Look for connections. The best way to build affective trust is to find similarities between you and your business partner. If none jump out at you, pay more attention. What do they have in their office? What can you find on social media? You might need to use loose connections or do some research on your own. For example, if they love movies, watch the most popular movies in their country right now and ask for their opinion.
(Shortform note: How can you build affective trust remotely? One management consultant’s strategies for your own team members include having a virtual space where people can hang out, such as a non-work Slack channel, or creating a buddy system to help onboard new virtual employees.)
Let your hair down. When someone from a personal culture invites you out, this is your cue to reveal your true self. They have turned their professional selves off; it is time for you to do the same. Don’t worry about being politically incorrect, saying the wrong thing, or getting too personal. Skip the business, and just have fun.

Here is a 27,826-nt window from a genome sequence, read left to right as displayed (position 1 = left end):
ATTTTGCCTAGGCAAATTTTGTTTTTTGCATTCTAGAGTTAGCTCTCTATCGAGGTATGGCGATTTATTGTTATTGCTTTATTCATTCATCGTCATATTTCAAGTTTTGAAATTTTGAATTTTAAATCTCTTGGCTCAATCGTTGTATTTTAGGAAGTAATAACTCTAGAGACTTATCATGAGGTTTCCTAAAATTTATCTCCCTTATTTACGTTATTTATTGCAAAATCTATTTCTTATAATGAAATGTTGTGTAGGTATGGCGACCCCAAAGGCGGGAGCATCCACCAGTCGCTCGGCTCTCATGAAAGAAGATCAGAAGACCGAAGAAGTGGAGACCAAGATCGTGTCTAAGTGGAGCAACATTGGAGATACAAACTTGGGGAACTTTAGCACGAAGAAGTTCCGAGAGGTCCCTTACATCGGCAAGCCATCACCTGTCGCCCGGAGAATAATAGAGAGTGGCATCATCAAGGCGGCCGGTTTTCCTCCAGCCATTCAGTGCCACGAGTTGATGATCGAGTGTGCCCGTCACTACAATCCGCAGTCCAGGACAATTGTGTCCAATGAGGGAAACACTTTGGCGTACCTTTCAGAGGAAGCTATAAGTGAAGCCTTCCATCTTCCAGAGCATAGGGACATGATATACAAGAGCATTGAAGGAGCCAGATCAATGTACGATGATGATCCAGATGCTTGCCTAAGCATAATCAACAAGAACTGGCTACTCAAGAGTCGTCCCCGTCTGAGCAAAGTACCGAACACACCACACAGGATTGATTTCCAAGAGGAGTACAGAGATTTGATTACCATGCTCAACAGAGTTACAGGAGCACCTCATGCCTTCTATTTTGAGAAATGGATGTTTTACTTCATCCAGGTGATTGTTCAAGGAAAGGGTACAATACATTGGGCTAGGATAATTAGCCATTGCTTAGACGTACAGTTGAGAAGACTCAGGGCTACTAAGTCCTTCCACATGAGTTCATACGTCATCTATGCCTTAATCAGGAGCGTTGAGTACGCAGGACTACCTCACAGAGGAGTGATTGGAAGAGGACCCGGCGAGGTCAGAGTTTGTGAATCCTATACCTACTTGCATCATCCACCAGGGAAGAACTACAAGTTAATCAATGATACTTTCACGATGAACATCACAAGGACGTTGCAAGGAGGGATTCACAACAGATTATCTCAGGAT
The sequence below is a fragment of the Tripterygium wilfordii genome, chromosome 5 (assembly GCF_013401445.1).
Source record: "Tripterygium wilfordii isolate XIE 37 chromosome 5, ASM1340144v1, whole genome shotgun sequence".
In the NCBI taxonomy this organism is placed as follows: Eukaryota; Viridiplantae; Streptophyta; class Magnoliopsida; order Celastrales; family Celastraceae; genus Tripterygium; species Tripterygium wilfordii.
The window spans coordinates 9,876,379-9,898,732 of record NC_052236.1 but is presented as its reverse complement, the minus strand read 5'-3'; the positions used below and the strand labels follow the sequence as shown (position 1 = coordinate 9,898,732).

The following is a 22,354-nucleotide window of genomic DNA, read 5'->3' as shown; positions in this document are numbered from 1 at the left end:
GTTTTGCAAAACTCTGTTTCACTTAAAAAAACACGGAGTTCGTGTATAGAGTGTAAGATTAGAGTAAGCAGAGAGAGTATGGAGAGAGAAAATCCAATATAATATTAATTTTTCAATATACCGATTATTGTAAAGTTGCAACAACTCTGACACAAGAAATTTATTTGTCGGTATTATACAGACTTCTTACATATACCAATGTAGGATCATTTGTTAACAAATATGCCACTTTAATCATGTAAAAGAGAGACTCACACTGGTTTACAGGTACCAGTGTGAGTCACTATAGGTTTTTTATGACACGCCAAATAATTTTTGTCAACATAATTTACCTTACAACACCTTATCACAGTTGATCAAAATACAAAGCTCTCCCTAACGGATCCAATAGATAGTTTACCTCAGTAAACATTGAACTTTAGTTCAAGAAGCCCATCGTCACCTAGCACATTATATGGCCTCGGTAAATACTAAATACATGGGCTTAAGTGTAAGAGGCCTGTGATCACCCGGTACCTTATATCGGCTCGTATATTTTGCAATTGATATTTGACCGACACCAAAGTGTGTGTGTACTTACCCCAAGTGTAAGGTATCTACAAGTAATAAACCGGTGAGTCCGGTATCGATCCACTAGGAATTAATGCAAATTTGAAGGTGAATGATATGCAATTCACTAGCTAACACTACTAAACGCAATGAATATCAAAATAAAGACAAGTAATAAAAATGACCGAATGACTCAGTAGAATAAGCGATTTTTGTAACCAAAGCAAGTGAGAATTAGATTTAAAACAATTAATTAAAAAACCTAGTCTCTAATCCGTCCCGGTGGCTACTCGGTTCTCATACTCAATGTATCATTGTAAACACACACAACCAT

(Shortform note: Think you can’t be yourself because you don’t know these people yet? Think again. Dare to Lead argues that trust doesn’t come after vulnerability; rather, they occur simultaneously. Specifically, when someone reaches out to you and you choose to engage with and respond to their vulnerability (instead of ignoring it), you earn their trust and the right to be vulnerable with them in turn. So go ahead and be vulnerable!.)
Drink. In many cultures, drinking alcohol together is essential to forming business relationships. This is especially true of East Asian cultures, where frank communication is discouraged in the boardroom. By drinking alcohol and letting yourself go after business hours, you show that you have nothing to hide and are therefore trustworthy. But never discuss your drunken antics elsewhere. What happens at the bar stays at the bar.